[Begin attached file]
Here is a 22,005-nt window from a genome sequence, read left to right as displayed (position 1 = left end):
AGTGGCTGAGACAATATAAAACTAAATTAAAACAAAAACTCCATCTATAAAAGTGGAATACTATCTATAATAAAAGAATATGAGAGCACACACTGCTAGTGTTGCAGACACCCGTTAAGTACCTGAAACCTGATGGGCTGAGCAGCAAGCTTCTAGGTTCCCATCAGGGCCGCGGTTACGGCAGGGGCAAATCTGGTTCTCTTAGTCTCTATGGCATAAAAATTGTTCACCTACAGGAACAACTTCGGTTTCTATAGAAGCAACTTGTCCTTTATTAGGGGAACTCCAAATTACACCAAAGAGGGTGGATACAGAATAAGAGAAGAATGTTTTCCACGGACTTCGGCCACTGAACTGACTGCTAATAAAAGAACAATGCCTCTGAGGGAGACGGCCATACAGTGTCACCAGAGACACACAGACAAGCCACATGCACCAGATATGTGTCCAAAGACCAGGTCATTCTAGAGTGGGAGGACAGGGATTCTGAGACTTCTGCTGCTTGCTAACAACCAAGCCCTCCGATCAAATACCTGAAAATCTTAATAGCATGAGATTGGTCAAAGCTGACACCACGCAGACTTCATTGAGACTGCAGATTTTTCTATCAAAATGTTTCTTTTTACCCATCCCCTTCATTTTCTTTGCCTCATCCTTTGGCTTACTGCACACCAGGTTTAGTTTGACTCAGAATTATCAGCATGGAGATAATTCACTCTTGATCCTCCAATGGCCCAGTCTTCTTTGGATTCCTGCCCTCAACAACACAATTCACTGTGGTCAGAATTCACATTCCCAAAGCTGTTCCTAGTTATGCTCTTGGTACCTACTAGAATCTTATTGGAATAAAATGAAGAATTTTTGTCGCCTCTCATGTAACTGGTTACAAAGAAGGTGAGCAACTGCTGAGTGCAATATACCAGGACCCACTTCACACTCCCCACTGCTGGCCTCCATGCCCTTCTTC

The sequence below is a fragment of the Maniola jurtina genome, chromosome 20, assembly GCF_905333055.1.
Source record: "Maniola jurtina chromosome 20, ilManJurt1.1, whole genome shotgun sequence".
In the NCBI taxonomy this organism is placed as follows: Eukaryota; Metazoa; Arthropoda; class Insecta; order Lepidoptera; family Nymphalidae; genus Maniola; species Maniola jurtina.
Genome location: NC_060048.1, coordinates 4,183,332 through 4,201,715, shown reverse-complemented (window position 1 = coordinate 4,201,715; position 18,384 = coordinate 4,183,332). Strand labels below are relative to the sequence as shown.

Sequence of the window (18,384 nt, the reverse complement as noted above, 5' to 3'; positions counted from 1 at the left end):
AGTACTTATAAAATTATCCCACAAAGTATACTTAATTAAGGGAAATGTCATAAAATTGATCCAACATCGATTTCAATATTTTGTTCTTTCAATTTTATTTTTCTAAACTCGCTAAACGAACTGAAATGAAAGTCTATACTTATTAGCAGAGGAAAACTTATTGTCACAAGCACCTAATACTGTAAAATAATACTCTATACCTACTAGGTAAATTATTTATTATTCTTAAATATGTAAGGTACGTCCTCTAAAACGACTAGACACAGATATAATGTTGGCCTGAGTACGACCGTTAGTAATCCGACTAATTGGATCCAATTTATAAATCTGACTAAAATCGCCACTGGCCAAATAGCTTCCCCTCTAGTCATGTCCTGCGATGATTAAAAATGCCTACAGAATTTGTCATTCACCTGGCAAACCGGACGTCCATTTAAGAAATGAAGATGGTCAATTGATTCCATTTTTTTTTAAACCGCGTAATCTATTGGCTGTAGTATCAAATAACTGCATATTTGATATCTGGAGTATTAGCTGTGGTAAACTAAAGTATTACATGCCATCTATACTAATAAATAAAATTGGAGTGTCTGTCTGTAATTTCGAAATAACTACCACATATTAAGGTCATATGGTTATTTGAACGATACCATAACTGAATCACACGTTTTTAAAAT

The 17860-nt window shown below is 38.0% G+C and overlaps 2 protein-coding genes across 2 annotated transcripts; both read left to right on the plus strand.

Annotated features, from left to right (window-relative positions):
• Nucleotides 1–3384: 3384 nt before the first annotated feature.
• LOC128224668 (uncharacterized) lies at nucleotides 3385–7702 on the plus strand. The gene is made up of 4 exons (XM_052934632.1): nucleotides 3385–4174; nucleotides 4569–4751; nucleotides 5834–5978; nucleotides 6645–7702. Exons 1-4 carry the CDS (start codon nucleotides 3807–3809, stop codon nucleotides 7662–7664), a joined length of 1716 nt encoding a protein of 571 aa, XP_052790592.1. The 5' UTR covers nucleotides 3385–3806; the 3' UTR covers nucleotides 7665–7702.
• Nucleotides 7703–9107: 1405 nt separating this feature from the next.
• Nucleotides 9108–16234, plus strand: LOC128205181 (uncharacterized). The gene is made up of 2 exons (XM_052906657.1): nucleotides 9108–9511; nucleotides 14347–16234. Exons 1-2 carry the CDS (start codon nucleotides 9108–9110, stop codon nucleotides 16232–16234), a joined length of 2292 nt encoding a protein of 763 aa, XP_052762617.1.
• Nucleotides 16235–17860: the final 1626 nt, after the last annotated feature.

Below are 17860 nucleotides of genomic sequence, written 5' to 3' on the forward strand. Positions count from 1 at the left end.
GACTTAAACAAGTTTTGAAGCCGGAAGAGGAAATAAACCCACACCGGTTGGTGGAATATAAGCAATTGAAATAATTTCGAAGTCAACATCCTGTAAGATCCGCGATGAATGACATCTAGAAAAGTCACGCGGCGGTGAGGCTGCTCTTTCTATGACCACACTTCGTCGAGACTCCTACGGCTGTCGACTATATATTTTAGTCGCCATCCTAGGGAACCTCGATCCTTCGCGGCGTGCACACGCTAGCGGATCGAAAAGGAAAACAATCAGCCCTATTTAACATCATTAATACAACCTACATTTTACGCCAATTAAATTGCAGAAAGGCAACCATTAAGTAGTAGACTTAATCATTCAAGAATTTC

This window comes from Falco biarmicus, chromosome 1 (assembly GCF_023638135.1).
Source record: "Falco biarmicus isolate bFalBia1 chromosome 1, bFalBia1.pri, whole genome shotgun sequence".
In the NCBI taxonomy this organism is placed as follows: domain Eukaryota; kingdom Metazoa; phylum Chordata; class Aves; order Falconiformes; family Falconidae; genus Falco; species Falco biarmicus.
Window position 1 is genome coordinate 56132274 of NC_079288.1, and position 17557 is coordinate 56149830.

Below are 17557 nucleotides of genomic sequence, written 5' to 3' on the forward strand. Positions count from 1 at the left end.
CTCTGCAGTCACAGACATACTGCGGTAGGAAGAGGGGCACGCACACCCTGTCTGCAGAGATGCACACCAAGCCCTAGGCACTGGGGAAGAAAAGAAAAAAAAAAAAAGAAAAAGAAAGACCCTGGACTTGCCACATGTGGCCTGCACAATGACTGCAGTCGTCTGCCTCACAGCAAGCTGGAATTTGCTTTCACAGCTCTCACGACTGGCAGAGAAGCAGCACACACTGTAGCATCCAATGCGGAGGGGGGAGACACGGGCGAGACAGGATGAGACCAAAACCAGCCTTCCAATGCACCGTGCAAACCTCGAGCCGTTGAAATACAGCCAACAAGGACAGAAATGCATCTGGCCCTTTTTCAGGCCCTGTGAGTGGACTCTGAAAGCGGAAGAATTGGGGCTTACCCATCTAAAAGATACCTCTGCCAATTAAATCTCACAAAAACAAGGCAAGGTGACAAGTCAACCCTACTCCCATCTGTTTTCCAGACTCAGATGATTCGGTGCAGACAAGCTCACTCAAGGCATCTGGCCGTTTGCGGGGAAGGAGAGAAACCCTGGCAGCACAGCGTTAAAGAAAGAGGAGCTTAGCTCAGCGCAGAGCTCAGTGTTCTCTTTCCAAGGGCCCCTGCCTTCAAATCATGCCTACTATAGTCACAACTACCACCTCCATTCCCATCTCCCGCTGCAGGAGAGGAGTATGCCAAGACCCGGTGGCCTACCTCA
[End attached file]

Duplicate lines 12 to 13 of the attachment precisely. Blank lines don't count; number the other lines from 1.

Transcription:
• LOC128224668 (uncharacterized) lies at nucleotides 3385–7702 on the plus strand. The gene is made up of 4 exons (XM_052934632.1): nucleotides 3385–4174; nucleotides 4569–4751; nucleotides 5834–5978; nucleotides 6645–7702. Exons 1-4 carry the CDS (start codon nucleotides 3807–3809, stop codon nucleotides 7662–7664), a joined length of 1716 nt encoding a protein of 571 aa, XP_052790592.1. The 5' UTR covers nucleotides 3385–3806; the 3' UTR covers nucleotides 7665–7702.
• Nucleotides 7703–9107: 1405 nt separating this feature from the next.